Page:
The pitfalls of deducting expenses caused by lost or broken equipment from employee pay

Published on


We regularly receive inquiries from dealership clients as to whether they can deduct from an employee’s pay the expense caused by the employee’s loss or damage to Company equipment. This question often comes up in relation to electronic devices issued to employees by the dealership, (such as phones and other mobile devices), as well as vehicles and other equipment that employees use to perform their jobs. If the employer believes that the employee was careless or negligent in causing the damage or loss of the equipment, it may be tempting for the employer to simply deduct the expense or loss from the employee’s paycheck. But doing so is risky!!

Generally an employer may only deduct from an employee’s paycheck deductions specifically allowed by law, such as taxes or garnishments, or for benefits deductions that the employee authorized in advance. And generally, the employer must cover the cost for losses and other expenses arising out of the employee’s performance of the job. The applicable Wage Order sets forth an exception to this general rule and suggests that such a deduction may be proper where the employer can show that the loss or expense is caused by a dishonest or willful act, or through the employee’s gross negligence. But this is usually difficult for an employer to prove and must be thoroughly investigated before acted upon. Moreover, the courts have not been asked to determine whether this Wage Order exception is enforceable. Even if the employee agrees in writing to a deduction from their pay for such a loss or expense, such an agreement would be unenforceable unless an exception applied under the law. So employers should be very careful before making any such deductions and consult with counsel first.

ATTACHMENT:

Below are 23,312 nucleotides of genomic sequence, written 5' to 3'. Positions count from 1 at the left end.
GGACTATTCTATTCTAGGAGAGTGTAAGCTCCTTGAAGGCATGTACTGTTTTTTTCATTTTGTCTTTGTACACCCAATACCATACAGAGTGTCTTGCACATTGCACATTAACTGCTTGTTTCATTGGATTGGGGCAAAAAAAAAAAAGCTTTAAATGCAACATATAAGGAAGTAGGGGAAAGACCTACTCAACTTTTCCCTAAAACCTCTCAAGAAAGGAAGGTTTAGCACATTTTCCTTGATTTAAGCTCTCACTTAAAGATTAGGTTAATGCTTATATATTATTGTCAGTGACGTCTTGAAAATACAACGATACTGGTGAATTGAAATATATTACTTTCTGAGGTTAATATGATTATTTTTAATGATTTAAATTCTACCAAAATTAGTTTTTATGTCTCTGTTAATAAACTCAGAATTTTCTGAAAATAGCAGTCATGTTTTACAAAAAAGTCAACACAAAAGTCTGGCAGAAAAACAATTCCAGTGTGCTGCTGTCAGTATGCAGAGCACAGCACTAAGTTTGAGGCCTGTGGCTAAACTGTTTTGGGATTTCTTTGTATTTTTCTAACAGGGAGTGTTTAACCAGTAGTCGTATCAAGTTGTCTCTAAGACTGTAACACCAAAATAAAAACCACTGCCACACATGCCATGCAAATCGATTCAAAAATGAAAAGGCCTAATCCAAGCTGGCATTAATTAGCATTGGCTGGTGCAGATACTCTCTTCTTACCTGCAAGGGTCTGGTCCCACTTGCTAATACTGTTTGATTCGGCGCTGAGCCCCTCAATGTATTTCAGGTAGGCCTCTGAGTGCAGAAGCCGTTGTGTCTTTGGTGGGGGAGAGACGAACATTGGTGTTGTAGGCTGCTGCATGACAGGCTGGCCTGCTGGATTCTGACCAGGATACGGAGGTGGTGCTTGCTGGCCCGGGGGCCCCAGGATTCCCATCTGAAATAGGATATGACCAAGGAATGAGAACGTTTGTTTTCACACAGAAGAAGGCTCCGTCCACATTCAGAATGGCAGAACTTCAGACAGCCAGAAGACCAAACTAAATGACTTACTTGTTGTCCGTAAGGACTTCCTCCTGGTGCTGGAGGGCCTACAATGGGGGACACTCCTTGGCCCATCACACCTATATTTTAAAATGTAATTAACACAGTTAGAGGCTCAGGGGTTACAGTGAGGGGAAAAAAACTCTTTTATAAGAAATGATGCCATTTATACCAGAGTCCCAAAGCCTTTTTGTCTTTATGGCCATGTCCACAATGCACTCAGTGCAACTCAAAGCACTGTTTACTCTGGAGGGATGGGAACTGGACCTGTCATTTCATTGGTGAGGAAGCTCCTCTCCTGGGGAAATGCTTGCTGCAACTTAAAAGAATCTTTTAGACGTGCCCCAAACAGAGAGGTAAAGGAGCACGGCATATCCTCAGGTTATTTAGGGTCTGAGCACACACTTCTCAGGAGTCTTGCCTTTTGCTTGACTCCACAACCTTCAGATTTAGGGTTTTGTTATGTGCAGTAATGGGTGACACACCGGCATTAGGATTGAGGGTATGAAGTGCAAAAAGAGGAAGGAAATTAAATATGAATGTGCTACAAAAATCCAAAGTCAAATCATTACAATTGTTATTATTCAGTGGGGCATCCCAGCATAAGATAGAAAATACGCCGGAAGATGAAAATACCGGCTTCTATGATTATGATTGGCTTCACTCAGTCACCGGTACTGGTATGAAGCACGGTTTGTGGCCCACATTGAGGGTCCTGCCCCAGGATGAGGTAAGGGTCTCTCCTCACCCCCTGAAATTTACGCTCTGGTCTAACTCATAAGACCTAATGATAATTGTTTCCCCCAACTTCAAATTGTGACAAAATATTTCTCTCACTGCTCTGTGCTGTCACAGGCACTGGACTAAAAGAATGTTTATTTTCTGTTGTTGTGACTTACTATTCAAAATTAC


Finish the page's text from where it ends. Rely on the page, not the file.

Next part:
In Coffee Break episode 11, Chris and Jennifer review the limitations on employers who want to deduct the cost of broken equipment from their employee's paychecks.